How to use ‘power networking’ to build your community

All it takes is a handful of 15-minute calls each week. Here’s how to make the most of your extended professional family.


No matter how busy or stressed one is, it’s critical to stay connected to one’s network.

Especially for communicators, finding time for connection right now is more important than ever. Connecting with people that can help you and vice versa is something that you can (and should) be very intentional about.

A strong and meaningful network will offer you an opportunity for trusted advice, collaboration and potential additional business opportunities to name a few.

Everyone knows networking is important and yet many feel like they don’t have enough time to do it effectively. So, I encourage my clients to try “power networking.” Power networking is a discipline followed by leading execs who understand the strength of being connected and what that means to their long-term career success.

Based on my experience as a professional, a business owner and an executive coach, the key short and long-term benefits of power networking are:

  1. It keeps you feeling connected, even if you are working at home.
  2. It’s a good source of information about current trends and best practices.
  3. You never know when it might lead to a great opportunity for a new partnership or a new job.

Power networking only takes 15-30 minutes per week and you can control the volume and the pace.

Here’s how to do it:

Develop a list of people you’d like to reconnect with. The list can include multiple categories, such as mentors, former colleagues, industry experts you’ve met at events, colleagues and friends who’ve recently made a move or recently posted something thought-provoking on LinkedIn, college friends, etc. Your list can be as broad or narrow as you like depending on what your goals are. Commit to at least one (if not five) 15-min calls each week, and follow up with a quick note.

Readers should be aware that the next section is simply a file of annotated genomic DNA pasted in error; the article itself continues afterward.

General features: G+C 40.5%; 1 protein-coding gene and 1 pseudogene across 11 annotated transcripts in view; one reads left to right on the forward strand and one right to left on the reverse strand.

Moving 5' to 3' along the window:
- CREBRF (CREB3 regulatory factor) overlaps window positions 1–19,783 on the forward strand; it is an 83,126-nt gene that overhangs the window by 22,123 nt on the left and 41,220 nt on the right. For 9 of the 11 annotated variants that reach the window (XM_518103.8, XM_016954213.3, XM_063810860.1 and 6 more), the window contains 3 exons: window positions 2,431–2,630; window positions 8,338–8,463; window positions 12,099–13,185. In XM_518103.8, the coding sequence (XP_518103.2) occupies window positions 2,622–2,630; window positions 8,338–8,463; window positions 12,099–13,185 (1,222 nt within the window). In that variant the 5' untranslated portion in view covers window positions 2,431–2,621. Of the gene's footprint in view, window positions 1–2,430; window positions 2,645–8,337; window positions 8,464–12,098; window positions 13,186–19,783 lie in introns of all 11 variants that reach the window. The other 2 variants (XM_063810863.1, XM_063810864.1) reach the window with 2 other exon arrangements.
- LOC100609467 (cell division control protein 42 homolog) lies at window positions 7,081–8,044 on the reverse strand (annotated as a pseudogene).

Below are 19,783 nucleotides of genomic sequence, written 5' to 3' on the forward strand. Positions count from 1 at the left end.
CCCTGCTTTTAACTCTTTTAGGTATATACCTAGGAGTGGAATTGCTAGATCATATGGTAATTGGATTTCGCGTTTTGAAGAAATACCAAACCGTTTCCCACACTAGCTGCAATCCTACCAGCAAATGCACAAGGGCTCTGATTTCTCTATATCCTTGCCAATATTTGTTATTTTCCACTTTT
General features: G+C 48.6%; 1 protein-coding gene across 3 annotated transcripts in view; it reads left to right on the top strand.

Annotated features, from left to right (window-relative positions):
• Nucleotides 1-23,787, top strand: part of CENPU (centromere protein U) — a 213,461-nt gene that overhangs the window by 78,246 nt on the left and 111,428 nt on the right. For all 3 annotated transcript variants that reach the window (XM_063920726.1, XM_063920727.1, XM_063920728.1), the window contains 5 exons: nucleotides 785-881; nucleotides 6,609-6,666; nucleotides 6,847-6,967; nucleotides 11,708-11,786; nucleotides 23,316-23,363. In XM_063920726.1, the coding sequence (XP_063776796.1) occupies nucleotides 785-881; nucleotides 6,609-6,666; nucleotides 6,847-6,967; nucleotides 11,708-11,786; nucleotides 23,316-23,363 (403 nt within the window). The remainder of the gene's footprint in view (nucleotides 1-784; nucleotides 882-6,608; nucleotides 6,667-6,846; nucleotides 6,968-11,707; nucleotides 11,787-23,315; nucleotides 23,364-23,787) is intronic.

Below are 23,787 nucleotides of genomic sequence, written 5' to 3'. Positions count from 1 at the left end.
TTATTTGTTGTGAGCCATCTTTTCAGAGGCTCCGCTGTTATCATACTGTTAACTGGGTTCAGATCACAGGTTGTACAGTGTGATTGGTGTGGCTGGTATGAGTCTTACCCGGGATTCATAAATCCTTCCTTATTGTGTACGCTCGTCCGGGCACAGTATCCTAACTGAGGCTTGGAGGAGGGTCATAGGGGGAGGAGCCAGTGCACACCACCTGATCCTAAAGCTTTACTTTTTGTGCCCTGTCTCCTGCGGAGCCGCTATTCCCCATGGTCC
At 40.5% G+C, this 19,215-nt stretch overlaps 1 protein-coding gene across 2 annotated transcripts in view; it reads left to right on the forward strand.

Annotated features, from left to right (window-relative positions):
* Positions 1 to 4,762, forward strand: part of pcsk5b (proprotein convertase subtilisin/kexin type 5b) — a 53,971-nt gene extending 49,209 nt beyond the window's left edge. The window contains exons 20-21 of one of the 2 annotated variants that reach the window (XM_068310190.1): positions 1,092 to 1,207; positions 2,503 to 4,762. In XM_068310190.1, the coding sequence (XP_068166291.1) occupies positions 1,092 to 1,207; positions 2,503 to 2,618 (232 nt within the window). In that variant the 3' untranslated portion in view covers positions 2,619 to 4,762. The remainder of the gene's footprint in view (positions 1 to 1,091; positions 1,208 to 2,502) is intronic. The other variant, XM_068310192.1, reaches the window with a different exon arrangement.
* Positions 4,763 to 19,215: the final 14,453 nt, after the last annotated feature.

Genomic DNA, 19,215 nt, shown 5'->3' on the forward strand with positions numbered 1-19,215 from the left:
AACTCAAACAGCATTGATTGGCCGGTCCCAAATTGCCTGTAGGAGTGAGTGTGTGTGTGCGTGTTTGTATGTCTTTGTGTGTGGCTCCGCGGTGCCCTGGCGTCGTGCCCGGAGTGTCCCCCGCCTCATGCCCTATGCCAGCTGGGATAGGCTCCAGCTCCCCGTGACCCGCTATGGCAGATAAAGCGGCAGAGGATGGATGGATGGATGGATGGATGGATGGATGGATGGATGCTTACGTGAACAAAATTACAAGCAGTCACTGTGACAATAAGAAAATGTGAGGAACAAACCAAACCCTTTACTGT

The secret to making power networking manageable is keeping the calls or zooms to fifteen minutes. Be respectful of the other person’s time and hold to it. If a second call is warranted, you can schedule one as a follow-up. But if not, this short check-in can be the perfect timeframe for both parties.

Here is what each call should include:

  • A quick professional update sprinkled with a brief personal update, if that’s relevant based on your relationship
  • The catalyst for your outreach (I saw that you just changed companies; I was recently reminded of something you said/advice you gave me; I recall that you faced a situation similar to one I’m in now; etc)
  • An ask, if you have one, and an offer of help. Never forget to wrap up the call by asking, “How can I help you?”

Acknowledging that authentic networking is rarely ever one-sided, and looking for opportunities to help the people in your networks will go a long way. People remember those who offer to help and those who take the time to check in.

The master networkers know that this is a discipline that can be cultivated and maintained throughout your career. Reaching out even just one time per week means a minimum of 52 conversations a year with people in your network and thousands of conversations over a 40+ year career. Imagine the possibilities!

Most people really appreciate a genuine check-in. And it can be a welcome break in your day, and perhaps a little bit of sunshine, catching up with an old colleague or mentor who sees the best in you. If nothing else, it’s an opportunity to connect and to see what’s going on outside of your home, your organization and your own business initiatives. It’s the chance for a fresh perspective and maybe even a fresh opportunity around the corner.

Stay open to conversations that enrich and enhance your life. You never know where it might lead.

Mary Olson-Menzel is the founder and CEO of MVP Executive Search & Coaching and co-founder of Spark Insight Coaching.


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